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Find the full schedule on our Academic Calendar

All course descriptions are available in the Catalog.

Term 4

March 20 – May 14, 2023 


Making Biblical Decisions (THE513 – 3 credit hours)

Christian morality has always been challenged and rejected by unbelievers, but today even many believers have lost their moral footing. Moreover, believers who want to live ethically are frequently confused by the complexities of ethical decisions. Based on the lecture series, Making Biblical Decisions, produced by Third Millennium Ministries and presented by Dr. John M. Frame, this course incorporates graduate level readings, spiritual formation activities, faculty tutorials, and engagement with a local mentor to build on both parts of the Foundations of Interpretation series. We cultivate biblical wisdom by studying the Bible’s own system of covenantal ethics, and learning to apply its evaluative framework and practices to approach present challenges, temptations, and problems in ways that lead to biblical solutions.


The Heart of Paul’s Theology (BIB514 – 2 credit hours)

Paul passionately proclaimed the good news of individual salvation in Jesus Christ, but this wasn’t the heart or scope of his gospel. According to Paul, salvation is not primarily about individuals being saved; rather, it is the triumph of God over evil and the reality of Christ’s kingdom taking root in communities of renewed image-bearers amidst all nations. This course unpacks Paul’s missional hermeneutic and missionary method. By studying Paul’s letters to the Galatian, Thessalonian, and Corinthian churches, you will gain a deeper understanding of the kingdom of God and rejoice in Christ’s plans for his people and his world. Based on the lecture series, The Heart of Paul’s Theology, produced by Third Millennium Ministries and presented by Dr. Reggie M. Kidd, this course employs graduate level readings, spiritual formation activities, faculty input and oversight with local mentor engagement to explore the message, missionary methods and church-forming mission of the Apostle Paul.


Discipleship Practicum: Nurture (MIS502 – 1 credit hour)

This practicum develops your ministry practices of spiritual care, taking into account the emotional dimension of ministry, which is often omitted in traditional discipleship programs. The gospel changes our whole being, including our emotions. This course uses graduate level readings, discussion forums, faculty tutorials, mentor meetings, and ministry activities to cultivate an emotionally healthy spirituality that is consistent with the teachings and practices of Jesus. This course is not intended to treat issues of pastoral care exhaustively, but aims at an understanding of how transformation occurs through the Spirit’s work in each of us through the means of grace.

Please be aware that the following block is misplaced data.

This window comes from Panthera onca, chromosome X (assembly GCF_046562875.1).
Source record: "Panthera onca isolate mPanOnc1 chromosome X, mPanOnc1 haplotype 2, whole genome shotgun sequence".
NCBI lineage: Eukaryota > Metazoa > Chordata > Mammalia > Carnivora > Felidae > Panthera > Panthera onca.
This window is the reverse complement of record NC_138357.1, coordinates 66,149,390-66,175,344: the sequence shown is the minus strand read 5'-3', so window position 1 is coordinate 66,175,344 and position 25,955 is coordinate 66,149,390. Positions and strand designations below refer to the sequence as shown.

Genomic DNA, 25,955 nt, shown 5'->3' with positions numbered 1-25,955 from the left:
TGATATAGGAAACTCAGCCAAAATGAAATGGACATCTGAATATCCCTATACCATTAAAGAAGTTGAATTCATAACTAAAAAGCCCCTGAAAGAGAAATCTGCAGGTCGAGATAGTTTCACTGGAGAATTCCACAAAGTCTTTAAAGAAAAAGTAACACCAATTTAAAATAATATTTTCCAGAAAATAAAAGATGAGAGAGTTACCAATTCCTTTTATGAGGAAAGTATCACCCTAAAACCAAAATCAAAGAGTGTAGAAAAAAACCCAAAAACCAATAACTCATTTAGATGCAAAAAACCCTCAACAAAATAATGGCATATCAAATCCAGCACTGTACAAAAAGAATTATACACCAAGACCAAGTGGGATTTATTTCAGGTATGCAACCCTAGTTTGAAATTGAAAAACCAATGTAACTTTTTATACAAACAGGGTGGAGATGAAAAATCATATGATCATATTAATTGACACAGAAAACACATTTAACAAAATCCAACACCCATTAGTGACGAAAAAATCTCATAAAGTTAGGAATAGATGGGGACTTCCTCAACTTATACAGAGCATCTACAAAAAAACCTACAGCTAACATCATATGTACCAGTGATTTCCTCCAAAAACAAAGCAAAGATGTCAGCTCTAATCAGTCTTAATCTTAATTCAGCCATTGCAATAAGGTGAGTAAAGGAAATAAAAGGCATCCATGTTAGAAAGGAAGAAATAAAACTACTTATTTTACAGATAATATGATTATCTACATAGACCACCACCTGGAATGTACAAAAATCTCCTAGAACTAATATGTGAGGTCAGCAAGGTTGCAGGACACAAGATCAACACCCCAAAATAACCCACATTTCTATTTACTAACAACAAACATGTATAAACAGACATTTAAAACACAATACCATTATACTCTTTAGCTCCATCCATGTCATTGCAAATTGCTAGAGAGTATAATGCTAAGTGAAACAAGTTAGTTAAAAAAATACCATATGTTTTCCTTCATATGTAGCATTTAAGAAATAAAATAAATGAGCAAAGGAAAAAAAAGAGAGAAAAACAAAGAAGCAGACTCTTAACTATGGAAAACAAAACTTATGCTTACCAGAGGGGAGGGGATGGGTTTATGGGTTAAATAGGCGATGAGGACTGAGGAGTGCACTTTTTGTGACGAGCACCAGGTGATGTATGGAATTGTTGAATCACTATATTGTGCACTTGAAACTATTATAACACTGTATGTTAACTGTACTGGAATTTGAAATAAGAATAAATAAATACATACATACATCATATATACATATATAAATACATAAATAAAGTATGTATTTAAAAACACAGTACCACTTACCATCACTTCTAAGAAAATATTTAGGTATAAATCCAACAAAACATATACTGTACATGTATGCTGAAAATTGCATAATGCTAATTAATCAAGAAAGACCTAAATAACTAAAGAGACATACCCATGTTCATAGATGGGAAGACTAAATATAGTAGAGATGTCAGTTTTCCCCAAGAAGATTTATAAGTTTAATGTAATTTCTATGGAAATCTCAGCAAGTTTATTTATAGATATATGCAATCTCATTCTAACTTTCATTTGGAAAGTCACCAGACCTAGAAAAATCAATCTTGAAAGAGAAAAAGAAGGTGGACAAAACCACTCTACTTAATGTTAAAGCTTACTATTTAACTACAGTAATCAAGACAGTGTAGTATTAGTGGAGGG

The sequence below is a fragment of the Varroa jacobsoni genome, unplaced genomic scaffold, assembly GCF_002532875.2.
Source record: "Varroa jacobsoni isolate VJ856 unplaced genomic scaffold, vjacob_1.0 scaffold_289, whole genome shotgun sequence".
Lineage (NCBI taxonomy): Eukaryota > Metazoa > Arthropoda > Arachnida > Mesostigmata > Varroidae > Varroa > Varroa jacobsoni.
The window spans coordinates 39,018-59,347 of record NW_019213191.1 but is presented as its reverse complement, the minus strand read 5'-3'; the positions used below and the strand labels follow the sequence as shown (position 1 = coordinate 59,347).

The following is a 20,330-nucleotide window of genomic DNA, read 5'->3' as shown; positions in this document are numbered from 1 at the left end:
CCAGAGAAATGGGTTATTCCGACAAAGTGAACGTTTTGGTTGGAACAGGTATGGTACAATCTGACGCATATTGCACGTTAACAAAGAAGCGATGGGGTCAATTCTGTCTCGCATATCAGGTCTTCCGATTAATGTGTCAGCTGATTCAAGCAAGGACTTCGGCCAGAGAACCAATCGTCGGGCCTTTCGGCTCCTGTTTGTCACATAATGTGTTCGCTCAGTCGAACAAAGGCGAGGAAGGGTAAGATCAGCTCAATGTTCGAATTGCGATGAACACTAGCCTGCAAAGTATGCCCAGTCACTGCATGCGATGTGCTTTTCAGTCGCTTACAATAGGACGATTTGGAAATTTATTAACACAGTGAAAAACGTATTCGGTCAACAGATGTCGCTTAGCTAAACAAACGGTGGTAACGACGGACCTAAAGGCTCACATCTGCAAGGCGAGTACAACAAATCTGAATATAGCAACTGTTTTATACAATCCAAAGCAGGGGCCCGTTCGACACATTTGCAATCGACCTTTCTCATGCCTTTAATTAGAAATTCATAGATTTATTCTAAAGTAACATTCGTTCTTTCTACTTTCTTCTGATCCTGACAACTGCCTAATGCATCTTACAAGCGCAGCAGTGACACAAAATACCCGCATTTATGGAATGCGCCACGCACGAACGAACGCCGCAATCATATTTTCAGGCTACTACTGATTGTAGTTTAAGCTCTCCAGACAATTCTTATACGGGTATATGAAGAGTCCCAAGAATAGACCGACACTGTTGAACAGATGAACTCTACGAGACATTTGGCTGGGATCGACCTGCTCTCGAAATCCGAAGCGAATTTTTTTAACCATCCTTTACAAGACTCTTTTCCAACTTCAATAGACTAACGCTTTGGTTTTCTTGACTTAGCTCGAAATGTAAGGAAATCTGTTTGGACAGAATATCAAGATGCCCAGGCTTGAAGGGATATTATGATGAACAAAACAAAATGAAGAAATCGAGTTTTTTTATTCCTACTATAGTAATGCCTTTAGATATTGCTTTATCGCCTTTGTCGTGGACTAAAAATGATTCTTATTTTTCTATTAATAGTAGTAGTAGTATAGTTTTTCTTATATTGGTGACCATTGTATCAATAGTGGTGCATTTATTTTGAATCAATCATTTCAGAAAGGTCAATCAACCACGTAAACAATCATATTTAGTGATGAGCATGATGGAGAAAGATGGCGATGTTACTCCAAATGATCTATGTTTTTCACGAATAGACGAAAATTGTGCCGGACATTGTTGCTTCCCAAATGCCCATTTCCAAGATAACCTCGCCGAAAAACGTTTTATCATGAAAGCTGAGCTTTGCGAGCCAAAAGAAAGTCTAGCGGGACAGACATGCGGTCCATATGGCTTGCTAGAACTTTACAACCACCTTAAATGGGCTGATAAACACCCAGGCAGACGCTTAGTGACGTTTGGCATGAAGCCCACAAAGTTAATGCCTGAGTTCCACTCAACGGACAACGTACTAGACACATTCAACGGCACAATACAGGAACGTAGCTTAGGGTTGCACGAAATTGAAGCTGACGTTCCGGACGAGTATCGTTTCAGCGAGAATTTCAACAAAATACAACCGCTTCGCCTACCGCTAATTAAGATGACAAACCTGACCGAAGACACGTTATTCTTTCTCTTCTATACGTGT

Term 5

June 5 – July 30, 2023 

Your Kingdom Come: Eschatology (THE511 – 2 credit hours)

The topic of eschatology, or the end of history, has fascinated people for centuries. What does the Bible say about the goal of history? How have various branches of the global church described the Day of the Lord and the Millennium? In this course, students examine what the Scriptures teach about the last days, including a variety of challenging topics, such as the general resurrection, the final judgment, and the consummation of Christ’s messianic kingdom in the new heavens and new earth. Incorporating the lecture series, Your Kingdom Come: The Doctrine of Eschatology, produced by Third Millennium Ministries and hosted by Dr. Matt Friedman, this course requires graduate level readings, spiritual formation activities, faculty tutorials, and engagement with a local mentor to understand and apply eschatology to Christian missions and ethics.


Capstone Portfolio and Project (MIS600 – eligible students only) 

This cumulative assessment is designed in two parts: the Portfolio and the Project. The Portfolio requires you to revisit earlier assessments that were designed to demonstrate mastery of one of five program learning outcomes, each of which is tied to a key resource for sustainable ministry. The Project celebrates your learning by applying your findings to your current or future ministry in the form of a philosophy of ministry and strategic plan. The fifth resource for sustainable ministry is your own sense of your pastoral identity, ministry calling, spiritual gifts, personal wounds and weaknesses. Your Capstone Project appropriates the other four resources—Scripture, Theology, Discipleship Practices in the Church, and the cultural resources of your local context—through your own awareness of your pastoral identity, calling, gifts, and weaknesses. This depth of self-awareness only comes through consistent appropriation of the other resources in ongoing relation to a mentor, spiritual director, or other ministry colleague, who will encourage you, pray for you, and tell you the truth in love.

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